spirituality and religion

spirituality and religion

April 7, 2011  |  knowledge, life, main blog, motivation, philosophy

Brian Woodcock writes in one of his essays that “being spiritual is not the same as being religious.

Religion is about what you believe and do.

Spirituality is to do with quality; it is a thing of the heart.

Religion draws lines.

Spirituality reads between them. It tends to avoid definitions, boundaries and battles. It is inclusive and holistic. It crosses frontiers and makes connections. It is characterised by sensitivity, gentleness, depth, openness, flow, feeling, quietness, wonder, paradox, being, waiting, acceptance, awareness, healing and inner journey”.

Spirituality is a consciousness which exist beyond the usual human realm of existence and awareness. In these dimensions, expanded states of being can be experienced – and even induced through meditation and breathing techniques. States of bliss and love are often associated with this higher dimension, together with an absence of judgment – nothing is ‘good’ or ‘bad’ – it just ‘is’.

Religion can embrace spirituality, but is usually more about a belief system based on man’s interpretation, and is often long on judgment. Such judgment, often accompanied by fundamentalism, has been the major source of conflict in our world over the last few centuries. Even today, Christian and Muslim belief systems can, under the leadership of individuals, be manifested in promotion of fear and guilt. In other situations, such as the church from which my mum picked up the Brian Woodcock material, the primary focus is on love, hope and true spirituality.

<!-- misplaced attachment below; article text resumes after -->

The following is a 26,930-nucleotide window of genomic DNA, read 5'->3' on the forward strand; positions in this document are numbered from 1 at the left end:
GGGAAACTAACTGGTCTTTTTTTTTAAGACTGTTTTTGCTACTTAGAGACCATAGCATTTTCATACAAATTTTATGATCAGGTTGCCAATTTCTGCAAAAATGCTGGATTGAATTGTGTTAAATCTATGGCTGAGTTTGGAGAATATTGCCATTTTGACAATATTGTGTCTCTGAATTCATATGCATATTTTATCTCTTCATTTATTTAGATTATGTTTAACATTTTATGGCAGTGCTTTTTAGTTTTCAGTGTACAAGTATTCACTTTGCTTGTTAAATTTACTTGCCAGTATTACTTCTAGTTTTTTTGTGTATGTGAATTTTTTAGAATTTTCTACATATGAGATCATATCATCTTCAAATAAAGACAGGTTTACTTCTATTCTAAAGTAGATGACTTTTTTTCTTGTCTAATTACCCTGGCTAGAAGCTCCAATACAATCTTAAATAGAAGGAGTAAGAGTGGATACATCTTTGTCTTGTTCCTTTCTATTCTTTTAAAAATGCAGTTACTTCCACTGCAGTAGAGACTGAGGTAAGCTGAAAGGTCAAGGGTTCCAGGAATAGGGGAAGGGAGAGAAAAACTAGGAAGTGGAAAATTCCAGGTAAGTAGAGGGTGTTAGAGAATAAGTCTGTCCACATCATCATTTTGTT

Mark Johnson has recently written that Western religion is undergoing transformation as some adherents become more politically engaged. As active participation in religion declines, there is an element of hard core believers remaining, many of whom are deeply conservative and hostile to the secular world around them.

As Christianity declines, those many people of real compassion, integrity and thought, who leave such institutions to seek alternatives outside regimented boundaries, leave behind those who then transform the largely vacant structure into one of their own shrunken image and agenda. Johnson contends that, not content with transforming the ecclesial structure, the secular terrain also needs their attention.

The main point of this piece is to emphasise that religion does not have a mortgage on spirituality, and that there are many ways for us all to explore and develop a state of greater consciousness or connectedness, which can add a rich dimension to our lives. We may increasingly need them as participation in religion declines – and with it the loss of fellowship, community and support systems.



1 Comment


  1. Nice post; timely for me too. This very stuff is very often on my mind and in my heart.

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